Bama is the name I have called my grandmother for…well, for as long as I have known her. She is a special woman with a huge heart with a special place in it for all of our four-legged family members. Nearly three years ago, she was diagnosed with ALS (Amytrophic Lateral Sclerosis), more commonly known as Lou Gehrig’s Disease. It was a devastating diagnosis for her and for our family. With a diagnosis like ALS, life as you’ve known it is over and a new life of sorts begins. A life filled with medical advice and opinions. A life filled with daily changes to physical abilities and disabilities. A life with a certain expiration date that looms ahead of you, all around you.
My grandmother – Ann is her name – has been nothing short of stoic in the face of the unknown and life-altering symptoms of this atrocious disease. With a sharp mind and a keen sense of hearing, she has endured many losses. The loss of her ability to speak, walk, and now is fighting to maintain a peaceful rate of respiration.
As I have watched her face these challenges over the last few years, despite her fears and uncooperative body, I remind myself – and even reminisce with her – about the wonderful times I have had in my life simply because of her presence. We’ve shared laughs recently about the birds that were attempting to build their nests on my grandparents front porch. My grandma did not want those birds making a mess on the porch and flying at the heads of visitors as they protected their nests. I teased her because, when I was a little girl, they would let the birds make nests and everyday we would pull the ladder out and I got to climb up and watch as the blue eggs turned into naked little hatchlings then feathery baby birds who eventually plopped out of the nest and wandered into the grass to flutter around. In that moment, of sharing that particular memory, it didn’t matter whether or not the birds actually got to make a nest on their porch. What mattered was that I had that memory embedded in my mental archives and on my heart.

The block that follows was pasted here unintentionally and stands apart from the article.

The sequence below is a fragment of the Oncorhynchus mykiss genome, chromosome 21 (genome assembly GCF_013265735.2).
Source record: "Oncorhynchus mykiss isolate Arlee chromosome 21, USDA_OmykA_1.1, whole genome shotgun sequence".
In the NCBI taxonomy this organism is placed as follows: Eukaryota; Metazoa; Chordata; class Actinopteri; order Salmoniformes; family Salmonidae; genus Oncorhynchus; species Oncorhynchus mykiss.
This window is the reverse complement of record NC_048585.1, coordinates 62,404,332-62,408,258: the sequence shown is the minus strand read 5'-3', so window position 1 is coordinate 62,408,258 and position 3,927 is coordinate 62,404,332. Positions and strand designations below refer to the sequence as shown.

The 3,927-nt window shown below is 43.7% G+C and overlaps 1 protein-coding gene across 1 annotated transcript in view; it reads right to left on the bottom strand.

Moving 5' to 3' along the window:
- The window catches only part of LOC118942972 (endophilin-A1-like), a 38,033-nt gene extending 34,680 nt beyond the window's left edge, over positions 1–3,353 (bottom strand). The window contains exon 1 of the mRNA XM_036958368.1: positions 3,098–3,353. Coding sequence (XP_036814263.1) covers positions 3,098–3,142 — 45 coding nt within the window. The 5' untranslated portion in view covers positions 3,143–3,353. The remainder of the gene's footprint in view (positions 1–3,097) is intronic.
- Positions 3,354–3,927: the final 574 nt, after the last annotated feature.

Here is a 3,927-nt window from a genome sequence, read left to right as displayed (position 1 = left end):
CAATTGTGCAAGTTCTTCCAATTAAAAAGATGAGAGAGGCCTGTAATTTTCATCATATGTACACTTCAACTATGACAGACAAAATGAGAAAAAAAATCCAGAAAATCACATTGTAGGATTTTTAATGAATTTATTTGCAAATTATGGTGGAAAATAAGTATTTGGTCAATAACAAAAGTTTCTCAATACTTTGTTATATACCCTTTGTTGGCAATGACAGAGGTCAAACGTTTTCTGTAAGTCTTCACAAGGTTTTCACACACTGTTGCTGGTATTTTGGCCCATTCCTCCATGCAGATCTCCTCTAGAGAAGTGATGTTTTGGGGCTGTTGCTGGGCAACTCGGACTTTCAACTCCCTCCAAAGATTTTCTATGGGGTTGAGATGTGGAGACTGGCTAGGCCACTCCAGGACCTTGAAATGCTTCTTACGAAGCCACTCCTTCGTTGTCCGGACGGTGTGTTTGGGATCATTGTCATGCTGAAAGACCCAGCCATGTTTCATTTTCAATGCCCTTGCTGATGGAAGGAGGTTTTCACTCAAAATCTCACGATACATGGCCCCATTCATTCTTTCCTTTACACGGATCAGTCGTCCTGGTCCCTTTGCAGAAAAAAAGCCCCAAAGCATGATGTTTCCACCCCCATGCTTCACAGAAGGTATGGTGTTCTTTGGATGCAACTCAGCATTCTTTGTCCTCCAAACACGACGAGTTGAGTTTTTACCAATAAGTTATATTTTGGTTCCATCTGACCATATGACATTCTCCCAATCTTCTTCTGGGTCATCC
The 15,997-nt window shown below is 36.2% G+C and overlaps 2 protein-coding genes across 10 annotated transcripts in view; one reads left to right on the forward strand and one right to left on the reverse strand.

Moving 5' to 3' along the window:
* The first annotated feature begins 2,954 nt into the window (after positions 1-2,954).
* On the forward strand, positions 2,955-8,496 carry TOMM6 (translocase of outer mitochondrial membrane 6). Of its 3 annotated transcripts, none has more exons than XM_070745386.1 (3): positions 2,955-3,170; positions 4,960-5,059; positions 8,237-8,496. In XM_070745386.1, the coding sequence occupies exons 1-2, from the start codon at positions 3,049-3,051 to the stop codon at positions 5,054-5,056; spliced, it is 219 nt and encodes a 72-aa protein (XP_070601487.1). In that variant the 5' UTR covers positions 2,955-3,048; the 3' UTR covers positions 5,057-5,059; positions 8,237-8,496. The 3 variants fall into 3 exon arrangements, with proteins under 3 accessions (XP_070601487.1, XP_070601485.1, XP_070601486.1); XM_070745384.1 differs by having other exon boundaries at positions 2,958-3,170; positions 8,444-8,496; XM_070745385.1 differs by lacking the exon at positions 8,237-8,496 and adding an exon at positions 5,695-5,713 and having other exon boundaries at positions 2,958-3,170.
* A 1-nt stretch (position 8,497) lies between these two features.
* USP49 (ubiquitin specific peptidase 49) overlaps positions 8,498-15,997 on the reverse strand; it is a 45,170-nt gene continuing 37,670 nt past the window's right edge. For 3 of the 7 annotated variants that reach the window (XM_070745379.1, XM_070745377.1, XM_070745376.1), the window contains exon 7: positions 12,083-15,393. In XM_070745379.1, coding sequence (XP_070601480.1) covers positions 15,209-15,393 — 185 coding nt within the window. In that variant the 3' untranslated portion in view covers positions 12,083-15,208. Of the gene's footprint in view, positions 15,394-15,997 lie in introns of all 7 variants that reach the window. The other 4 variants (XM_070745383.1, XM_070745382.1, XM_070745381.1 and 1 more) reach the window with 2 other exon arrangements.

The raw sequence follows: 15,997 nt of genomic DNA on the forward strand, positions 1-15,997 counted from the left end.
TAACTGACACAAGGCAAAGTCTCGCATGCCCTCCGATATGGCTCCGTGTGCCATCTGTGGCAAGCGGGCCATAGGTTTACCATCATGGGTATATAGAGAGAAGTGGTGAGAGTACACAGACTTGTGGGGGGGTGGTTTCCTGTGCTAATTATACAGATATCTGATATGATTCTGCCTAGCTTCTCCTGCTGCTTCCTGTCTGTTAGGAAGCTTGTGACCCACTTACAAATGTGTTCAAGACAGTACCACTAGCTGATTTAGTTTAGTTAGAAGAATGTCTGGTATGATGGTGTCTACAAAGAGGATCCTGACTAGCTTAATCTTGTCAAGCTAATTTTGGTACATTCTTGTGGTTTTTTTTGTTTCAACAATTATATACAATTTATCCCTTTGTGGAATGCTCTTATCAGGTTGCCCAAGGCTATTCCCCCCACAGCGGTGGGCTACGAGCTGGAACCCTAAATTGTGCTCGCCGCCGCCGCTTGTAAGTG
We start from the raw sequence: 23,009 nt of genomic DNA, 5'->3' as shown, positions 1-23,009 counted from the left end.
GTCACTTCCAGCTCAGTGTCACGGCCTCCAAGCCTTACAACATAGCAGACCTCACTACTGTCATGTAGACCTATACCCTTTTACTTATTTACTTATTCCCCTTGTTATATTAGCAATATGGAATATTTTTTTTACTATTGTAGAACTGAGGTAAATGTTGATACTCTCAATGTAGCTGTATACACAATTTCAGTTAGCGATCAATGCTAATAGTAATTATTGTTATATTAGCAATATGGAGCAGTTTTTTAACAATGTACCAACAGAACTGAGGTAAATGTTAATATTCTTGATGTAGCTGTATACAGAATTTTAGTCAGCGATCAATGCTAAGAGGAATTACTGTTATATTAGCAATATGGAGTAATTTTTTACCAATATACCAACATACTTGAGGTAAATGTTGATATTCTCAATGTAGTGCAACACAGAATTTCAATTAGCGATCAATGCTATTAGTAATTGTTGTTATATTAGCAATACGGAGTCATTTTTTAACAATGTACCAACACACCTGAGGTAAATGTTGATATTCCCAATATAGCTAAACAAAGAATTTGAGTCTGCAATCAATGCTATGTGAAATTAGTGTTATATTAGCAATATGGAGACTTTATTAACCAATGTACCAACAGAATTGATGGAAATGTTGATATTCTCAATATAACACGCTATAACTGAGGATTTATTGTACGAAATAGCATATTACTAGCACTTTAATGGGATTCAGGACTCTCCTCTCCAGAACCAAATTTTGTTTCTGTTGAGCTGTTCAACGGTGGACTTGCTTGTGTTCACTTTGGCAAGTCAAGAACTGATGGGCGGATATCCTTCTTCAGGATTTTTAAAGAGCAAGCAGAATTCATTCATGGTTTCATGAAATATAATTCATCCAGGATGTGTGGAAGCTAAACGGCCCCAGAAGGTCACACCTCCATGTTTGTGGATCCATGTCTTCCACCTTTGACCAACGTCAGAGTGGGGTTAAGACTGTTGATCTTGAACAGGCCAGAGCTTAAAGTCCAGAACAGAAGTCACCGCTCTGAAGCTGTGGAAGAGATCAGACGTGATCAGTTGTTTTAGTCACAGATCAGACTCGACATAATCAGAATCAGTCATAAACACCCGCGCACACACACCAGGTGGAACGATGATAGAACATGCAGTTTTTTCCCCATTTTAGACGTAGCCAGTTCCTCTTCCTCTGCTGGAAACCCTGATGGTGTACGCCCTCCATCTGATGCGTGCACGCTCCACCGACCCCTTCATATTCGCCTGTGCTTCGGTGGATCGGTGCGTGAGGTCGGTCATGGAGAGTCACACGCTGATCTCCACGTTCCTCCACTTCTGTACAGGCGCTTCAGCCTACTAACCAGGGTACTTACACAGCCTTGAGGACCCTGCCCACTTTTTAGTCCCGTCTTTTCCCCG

Throughout my 33 years, Bama has always shown gentle kindness and thoughtful concern towards the animals in our family. She’s always respected and understood that my animals are my babies. She’s bought them gifts and treats and fun little toys. She’s been there to cry with us and give supportive grandma-hugs when we had to say goodbye to our fur babies. She’s always been fascinated by Zoey and the cats of the family and has enjoyed patting the dogs’ heads when they come right up to her power chair to greet her with a cold nose to her arm. I don’t know an animal that hasn’t loved my grandmother….and it’s probably because she’s always been a warm, welcoming, loving presence. A true gift in all of our lives.
So, tonight, as I work through the emotions of her battle with this relentless disease, I choose to hold memories and thoughts like these in my heart and be eternally grateful for her presence in our lives. My Bama’s love has been one of the greatest gifts in all of our lives.
May the joy of happy memories bring peace to us all.
One of my favorite photos. Bama in her element. Walking along the beach of Hammond Bay in Northern Michigan, her toes savoring the cool water of Lake Huron. Golden beauty, Hope, stares back checking to make sure her Bama isn’t too far behind, appearing to pose for a perfect photo opp. At the time, Mya was off running around near me. Moments later, Mya and Hope ran towards each other and leapt into the deeper water. Another magical moment in this life. Another wonderful memory.